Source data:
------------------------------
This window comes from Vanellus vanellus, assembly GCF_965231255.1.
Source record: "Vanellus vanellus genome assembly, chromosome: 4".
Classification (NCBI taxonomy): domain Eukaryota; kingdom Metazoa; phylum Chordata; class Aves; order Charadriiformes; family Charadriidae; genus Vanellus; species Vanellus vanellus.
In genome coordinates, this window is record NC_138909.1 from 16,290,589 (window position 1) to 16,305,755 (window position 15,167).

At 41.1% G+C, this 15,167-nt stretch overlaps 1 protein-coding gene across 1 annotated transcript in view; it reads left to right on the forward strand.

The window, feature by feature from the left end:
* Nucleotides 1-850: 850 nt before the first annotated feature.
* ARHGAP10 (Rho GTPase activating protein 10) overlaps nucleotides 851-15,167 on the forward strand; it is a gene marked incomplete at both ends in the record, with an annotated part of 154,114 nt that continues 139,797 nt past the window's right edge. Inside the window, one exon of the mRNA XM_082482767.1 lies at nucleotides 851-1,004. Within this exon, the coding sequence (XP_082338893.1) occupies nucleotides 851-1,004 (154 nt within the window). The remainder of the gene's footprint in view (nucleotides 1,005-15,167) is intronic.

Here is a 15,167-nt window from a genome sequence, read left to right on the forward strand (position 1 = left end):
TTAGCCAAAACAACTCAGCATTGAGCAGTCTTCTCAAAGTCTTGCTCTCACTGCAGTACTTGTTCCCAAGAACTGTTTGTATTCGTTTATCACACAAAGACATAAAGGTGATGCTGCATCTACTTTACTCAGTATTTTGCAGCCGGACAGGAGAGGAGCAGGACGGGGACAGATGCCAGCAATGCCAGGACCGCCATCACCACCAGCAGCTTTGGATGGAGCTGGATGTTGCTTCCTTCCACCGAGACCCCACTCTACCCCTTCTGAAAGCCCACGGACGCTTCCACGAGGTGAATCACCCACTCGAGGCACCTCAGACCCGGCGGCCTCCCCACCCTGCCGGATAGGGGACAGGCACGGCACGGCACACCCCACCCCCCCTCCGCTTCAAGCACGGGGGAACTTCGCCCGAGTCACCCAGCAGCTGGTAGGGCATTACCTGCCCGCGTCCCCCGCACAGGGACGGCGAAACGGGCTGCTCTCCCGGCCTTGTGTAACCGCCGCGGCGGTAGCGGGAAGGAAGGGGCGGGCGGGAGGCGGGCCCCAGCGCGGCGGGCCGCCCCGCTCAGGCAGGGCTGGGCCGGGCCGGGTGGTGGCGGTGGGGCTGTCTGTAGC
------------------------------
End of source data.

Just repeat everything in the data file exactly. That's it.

This window comes from Vanellus vanellus, assembly GCF_965231255.1.
Source record: "Vanellus vanellus genome assembly, chromosome: 4".
Classification (NCBI taxonomy): domain Eukaryota; kingdom Metazoa; phylum Chordata; class Aves; order Charadriiformes; family Charadriidae; genus Vanellus; species Vanellus vanellus.
In genome coordinates, this window is record NC_138909.1 from 16,290,589 (window position 1) to 16,305,755 (window position 15,167).

At 41.1% G+C, this 15,167-nt stretch overlaps 1 protein-coding gene across 1 annotated transcript in view; it reads left to right on the forward strand.

The window, feature by feature from the left end:
* Nucleotides 1-850: 850 nt before the first annotated feature.
* ARHGAP10 (Rho GTPase activating protein 10) overlaps nucleotides 851-15,167 on the forward strand; it is a gene marked incomplete at both ends in the record, with an annotated part of 154,114 nt that continues 139,797 nt past the window's right edge. Inside the window, one exon of the mRNA XM_082482767.1 lies at nucleotides 851-1,004. Within this exon, the coding sequence (XP_082338893.1) occupies nucleotides 851-1,004 (154 nt within the window). The remainder of the gene's footprint in view (nucleotides 1,005-15,167) is intronic.

Here is a 15,167-nt window from a genome sequence, read left to right on the forward strand (position 1 = left end):
TTAGCCAAAACAACTCAGCATTGAGCAGTCTTCTCAAAGTCTTGCTCTCACTGCAGTACTTGTTCCCAAGAACTGTTTGTATTCGTTTATCACACAAAGACATAAAGGTGATGCTGCATCTACTTTACTCAGTATTTTGCAGCCGGACAGGAGAGGAGCAGGACGGGGACAGATGCCAGCAATGCCAGGACCGCCATCACCACCAGCAGCTTTGGATGGAGCTGGATGTTGCTTCCTTCCACCGAGACCCCACTCTACCCCTTCTGAAAGCCCACGGACGCTTCCACGAGGTGAATCACCCACTCGAGGCACCTCAGACCCGGCGGCCTCCCCACCCTGCCGGATAGGGGACAGGCACGGCACGGCACACCCCACCCCCCCTCCGCTTCAAGCACGGGGGAACTTCGCCCGAGTCACCCAGCAGCTGGTAGGGCATTACCTGCCCGCGTCCCCCGCACAGGGACGGCGAAACGGGCTGCTCTCCCGGCCTTGTGTAACCGCCGCGGCGGTAGCGGGAAGGAAGGGGCGGGCGGGAGGCGGGCCCCAGCGCGGCGGGCCGCCCCGCTCAGGCAGGGCTGGGCCGGGCCGGGTGGTGGCGGTGGGGCTGTCTGTAGC